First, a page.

Whisky House Vision has been delighting Tokyo’s single malt enthusiasts for the past 24 years. Unfiltered spoke to owner Nobuhide Kobayashi and bar manager Wataru Kobayashi to find out more about this suburban gem and their passion for whisky.
What’s your background in whisky and how did the concept for Whisky House Vision come about?
NK: While I was still a teenager I started working as a barman and by the time I turned 20, I opened this whisky bar. This year will be its 24th year. When I started out, Tokyo’s malt whisky culture was just on the start line, especially if you were out in the suburbs. At that time there were only about 10 bars that had a selection of more than 100 whiskies. I was struggling a little with how to demonstrate whisky’s culture to our customers, but affordability and accessibility are key, and I haven’t changed the concept since then. It’s no more than 1,000 yen (£6.90) per glass, even for a rare whisky. Through this approach, our bar gained the trust from our customers that we offer whisky for a reasonable price and this has allowed us to last for 24 years – and hopefully for many more years to come.
Where does your passion for whisky come from?
NK: When I opened Whisky House Vision, “whisky” was just seen as a blended spirit but, from my point of view, I thought that single malt was the drink where everyone could more easily understand the differences in character between the whiskies, and I thought that the costumers would love that. The simple truth is I enjoy turning people into fans of whisky.
WK: I always think about how customers can learn to enjoy whisky, that’s my main passion as a bartender.
Tell us about the design and layout
NK: We’ve been in the same building for 24 years and our concept of “whisky is the design” hasn’t changed. Now there are 700 bottles surrounding us, and whisky lovers tell us they love this space.
What about your whisky collection?
NK: When I opened this bar it was the 90s and at that time most of the whiskies we had had been distilled in the 80s. At that time, the whisky quality wasn’t so good but as time passed, the quality of the whisky changed. So by our 10th year in business we stopped selecting what we would call “old bottles”. Also, once you open a bottle the quality starts to deteriorate. So we have a rule to offer only bottles that we opened this year. This is a small, modest rule, but for us it’s really important.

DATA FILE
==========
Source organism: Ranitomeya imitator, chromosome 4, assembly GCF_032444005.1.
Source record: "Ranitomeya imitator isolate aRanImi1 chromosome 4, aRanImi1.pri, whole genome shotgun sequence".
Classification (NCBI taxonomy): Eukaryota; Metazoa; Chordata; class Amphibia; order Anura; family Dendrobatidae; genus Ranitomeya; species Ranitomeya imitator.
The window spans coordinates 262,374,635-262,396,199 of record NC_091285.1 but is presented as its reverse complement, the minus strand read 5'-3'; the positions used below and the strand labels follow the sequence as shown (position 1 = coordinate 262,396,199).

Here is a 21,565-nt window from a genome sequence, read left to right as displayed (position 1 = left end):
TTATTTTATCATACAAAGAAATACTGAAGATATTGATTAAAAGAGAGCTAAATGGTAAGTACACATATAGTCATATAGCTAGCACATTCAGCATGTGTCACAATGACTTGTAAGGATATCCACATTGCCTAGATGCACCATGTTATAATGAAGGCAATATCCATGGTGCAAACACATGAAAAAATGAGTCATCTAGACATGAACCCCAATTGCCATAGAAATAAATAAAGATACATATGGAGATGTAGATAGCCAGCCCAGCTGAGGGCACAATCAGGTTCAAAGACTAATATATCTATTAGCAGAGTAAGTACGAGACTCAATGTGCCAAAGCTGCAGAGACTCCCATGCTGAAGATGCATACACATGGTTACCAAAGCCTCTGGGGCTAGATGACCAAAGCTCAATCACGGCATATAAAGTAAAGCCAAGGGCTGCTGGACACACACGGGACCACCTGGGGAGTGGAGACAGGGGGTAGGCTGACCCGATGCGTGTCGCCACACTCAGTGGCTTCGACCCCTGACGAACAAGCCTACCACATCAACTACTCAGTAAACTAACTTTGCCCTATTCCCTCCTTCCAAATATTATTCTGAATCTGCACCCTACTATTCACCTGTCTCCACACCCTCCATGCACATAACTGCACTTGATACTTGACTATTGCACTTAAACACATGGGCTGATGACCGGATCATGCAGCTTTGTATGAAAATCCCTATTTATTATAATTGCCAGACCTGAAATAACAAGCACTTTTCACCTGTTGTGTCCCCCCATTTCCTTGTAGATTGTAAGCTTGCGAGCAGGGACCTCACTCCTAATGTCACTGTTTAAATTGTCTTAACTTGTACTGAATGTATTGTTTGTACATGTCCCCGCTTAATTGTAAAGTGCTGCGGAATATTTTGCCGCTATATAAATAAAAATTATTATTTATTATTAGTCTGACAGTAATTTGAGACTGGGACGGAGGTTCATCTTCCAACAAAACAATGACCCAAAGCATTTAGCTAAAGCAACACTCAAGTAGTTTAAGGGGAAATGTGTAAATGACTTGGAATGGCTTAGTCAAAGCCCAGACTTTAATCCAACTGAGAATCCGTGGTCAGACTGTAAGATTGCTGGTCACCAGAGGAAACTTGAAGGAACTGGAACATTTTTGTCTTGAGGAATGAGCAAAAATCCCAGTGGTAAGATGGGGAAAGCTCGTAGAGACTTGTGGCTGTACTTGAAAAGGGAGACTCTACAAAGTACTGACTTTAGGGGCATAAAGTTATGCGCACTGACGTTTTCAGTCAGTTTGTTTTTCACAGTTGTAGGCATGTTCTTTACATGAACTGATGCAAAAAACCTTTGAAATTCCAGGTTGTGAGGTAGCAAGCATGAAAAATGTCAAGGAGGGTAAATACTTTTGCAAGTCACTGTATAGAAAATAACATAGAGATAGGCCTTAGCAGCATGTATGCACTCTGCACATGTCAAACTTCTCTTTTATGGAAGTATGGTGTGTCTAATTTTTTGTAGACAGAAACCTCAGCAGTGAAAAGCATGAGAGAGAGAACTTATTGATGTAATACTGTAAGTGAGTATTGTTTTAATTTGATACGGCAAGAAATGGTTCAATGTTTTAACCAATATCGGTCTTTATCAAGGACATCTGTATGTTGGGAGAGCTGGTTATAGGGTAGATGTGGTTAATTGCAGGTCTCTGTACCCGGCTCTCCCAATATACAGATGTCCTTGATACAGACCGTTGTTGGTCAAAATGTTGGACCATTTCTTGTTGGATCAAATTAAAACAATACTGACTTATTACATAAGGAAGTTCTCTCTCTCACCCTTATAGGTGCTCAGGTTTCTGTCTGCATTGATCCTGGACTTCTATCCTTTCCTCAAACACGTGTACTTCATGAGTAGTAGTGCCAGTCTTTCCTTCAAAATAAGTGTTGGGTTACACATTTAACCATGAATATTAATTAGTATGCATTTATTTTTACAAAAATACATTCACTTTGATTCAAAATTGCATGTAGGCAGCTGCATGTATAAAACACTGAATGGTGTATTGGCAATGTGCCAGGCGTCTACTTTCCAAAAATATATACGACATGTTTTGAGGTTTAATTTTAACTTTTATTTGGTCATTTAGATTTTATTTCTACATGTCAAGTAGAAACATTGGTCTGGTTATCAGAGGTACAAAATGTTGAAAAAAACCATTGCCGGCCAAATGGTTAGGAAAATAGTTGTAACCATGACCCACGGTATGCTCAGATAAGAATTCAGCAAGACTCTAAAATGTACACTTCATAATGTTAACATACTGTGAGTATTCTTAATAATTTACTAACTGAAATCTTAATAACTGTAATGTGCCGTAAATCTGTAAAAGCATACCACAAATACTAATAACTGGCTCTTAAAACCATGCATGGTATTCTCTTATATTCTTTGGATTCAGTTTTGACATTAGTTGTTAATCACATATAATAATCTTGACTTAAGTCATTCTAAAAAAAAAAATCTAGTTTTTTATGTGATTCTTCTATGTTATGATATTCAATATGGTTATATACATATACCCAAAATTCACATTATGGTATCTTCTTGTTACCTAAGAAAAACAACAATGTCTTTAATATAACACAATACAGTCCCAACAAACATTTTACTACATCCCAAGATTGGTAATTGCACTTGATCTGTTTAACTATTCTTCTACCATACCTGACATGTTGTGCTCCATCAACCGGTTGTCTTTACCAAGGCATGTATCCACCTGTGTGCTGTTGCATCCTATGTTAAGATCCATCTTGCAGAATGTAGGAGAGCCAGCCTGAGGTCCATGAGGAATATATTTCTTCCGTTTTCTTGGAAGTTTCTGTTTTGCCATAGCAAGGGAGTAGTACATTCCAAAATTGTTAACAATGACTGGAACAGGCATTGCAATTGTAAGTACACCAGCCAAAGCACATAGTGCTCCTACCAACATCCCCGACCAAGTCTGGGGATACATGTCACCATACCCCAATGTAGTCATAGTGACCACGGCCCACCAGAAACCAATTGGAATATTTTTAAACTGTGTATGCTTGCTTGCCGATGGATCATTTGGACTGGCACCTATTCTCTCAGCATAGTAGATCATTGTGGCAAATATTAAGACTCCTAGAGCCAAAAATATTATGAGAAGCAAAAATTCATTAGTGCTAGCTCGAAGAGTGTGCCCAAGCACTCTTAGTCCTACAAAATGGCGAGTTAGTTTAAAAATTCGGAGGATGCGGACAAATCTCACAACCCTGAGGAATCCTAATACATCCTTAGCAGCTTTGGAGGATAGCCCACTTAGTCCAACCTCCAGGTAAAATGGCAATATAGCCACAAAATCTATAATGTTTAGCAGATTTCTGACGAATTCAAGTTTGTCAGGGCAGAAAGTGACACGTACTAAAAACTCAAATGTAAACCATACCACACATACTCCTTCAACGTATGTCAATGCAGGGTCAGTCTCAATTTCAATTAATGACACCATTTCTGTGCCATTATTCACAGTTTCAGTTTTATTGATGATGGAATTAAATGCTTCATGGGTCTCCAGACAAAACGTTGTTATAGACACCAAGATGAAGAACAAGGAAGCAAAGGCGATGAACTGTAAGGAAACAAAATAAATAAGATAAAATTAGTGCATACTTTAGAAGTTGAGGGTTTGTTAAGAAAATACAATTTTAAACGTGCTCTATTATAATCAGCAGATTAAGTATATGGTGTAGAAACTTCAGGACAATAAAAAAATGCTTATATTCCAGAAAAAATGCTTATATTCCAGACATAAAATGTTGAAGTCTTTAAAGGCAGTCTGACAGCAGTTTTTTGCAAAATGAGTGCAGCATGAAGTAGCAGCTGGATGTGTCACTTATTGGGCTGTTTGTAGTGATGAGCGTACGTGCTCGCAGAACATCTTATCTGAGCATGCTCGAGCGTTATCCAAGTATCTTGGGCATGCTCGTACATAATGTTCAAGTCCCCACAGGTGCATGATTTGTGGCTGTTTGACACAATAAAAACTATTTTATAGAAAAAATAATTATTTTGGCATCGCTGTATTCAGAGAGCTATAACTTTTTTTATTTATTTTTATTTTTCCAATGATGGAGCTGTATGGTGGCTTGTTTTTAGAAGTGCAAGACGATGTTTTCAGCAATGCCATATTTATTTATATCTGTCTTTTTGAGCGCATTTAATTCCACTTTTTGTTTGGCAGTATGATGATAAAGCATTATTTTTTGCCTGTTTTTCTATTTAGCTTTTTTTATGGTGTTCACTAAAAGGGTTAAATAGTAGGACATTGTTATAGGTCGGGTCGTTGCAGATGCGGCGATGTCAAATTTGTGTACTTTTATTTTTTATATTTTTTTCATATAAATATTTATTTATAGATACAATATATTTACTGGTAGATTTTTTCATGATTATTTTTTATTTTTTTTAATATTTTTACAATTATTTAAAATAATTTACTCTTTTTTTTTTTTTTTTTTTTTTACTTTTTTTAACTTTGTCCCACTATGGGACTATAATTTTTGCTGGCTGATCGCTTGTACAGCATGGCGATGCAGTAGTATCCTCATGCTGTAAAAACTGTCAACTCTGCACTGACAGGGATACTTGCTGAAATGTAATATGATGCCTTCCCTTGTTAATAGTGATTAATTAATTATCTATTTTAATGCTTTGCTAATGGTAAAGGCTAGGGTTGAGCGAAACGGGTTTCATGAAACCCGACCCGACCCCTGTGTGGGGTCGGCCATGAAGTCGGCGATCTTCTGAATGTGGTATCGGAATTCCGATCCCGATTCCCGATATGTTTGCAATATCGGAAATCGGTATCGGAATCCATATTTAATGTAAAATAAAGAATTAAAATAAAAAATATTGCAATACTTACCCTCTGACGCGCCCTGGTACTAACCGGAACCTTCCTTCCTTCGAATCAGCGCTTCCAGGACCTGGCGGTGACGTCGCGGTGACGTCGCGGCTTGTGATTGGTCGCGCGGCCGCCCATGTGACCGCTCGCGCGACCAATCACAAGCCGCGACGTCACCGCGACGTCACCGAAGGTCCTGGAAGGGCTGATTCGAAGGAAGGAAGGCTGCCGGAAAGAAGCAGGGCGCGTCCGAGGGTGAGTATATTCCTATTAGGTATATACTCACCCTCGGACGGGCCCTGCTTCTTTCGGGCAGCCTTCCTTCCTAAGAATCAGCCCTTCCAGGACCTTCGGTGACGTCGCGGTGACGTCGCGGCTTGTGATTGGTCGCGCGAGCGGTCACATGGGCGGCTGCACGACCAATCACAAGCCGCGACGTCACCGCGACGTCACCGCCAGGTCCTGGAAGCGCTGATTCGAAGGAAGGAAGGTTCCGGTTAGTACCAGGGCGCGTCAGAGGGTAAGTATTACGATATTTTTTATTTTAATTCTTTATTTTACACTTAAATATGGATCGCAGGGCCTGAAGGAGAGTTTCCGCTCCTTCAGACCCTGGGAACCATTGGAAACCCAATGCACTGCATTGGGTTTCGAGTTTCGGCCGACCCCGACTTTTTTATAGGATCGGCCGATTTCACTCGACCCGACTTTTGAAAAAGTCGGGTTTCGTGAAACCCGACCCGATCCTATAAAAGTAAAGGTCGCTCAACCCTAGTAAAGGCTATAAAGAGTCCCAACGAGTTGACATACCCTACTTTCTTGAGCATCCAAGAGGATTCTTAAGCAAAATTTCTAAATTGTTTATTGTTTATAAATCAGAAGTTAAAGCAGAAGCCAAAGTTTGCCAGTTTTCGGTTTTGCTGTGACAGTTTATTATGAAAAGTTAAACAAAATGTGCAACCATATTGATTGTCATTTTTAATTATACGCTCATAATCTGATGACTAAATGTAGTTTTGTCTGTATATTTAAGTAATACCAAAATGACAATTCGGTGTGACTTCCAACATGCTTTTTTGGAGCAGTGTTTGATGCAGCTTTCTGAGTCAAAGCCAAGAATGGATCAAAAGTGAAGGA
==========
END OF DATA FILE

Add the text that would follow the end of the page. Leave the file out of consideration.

How many SMWS bottlings do you generally have?
WK: When we became the Society’s partner bar, we started with 48 bottles, and now we have about 100. Sticking to our rule of offering only whisky from a bottle we opened this year, we always have new bottles on our shelf.
What does being an SMWS partner bar mean to you?
WK: Becoming a partner bar gave a positive impression to our regular customers and at the same time it was a great opportunity to introduce the SMWS to those who didn’t know about it. The Society’s system of flavour profiles is easy to understand and helps to introduce customers to the SMWS.
What kind of reaction do you get to the SMWS bottlings?
NK: The SMWS has been bottling whisky at cask strength, unfiltered, and without adding any spirit caramel for the last 35 years. Now other bottlers are following in the Society’s footsteps and doing the same thing. But a good product has to be a natural thing. Please continue to release high quality product for whisky fans!
WK: I have the impression that SMWS bottles are for young people who are just starting to drink whisky. The code, title, and also the unique palate and nose that differs from a distillery’s official bottlings make it especially fun and interesting.
How’s the overall whisky scene in Tokyo right now?
WK: These days, there are lots of whisky events in Tokyo, so there are plenty of opportunities to try different whiskies. Our bar has a limited price per glass so lots of young people come and they really enjoy the variations of SMWS.
NK: If I compare things with the old days, there has been in increase in the number of drinkers with whisky knowledge. This clearly isn’t a bad thing but, because of the increase in knowledge, it’s making for a shortage of malt and it’s becoming harder to find. So now I want emphasis the culture and style of drinking. When it comes to this, the SMWS flavour profiles and inspiration from the bottle name reminds me about the ‘old days’. I want to pursue that way of ‘cool’ drinking.
Finally, what makes your bar a special place for whisky lovers?
WK: As a specialty bar, we have a wide enough range of bottlings to be able to satisfy any customer’s wishes. Moreover, we’re the place to come to find out more information about whatever whisky you end up choosing.
Whisky House Vision is at 1-11-8 Kayojojimamoto-cho, Musashino-shi 180-0004 Yaeuma, Tokyo, Japan. Tel: + 81 422 20 2023. See https://atcf.jp/vision
Whisky House Vision is one of 12 SMWS partner bars in Japan and more than 100 around the world where members can are guaranteed a warm welcome and often a discounted price on SMWS drams by producing your membership card. For more information, visit www.smws.com/about/venues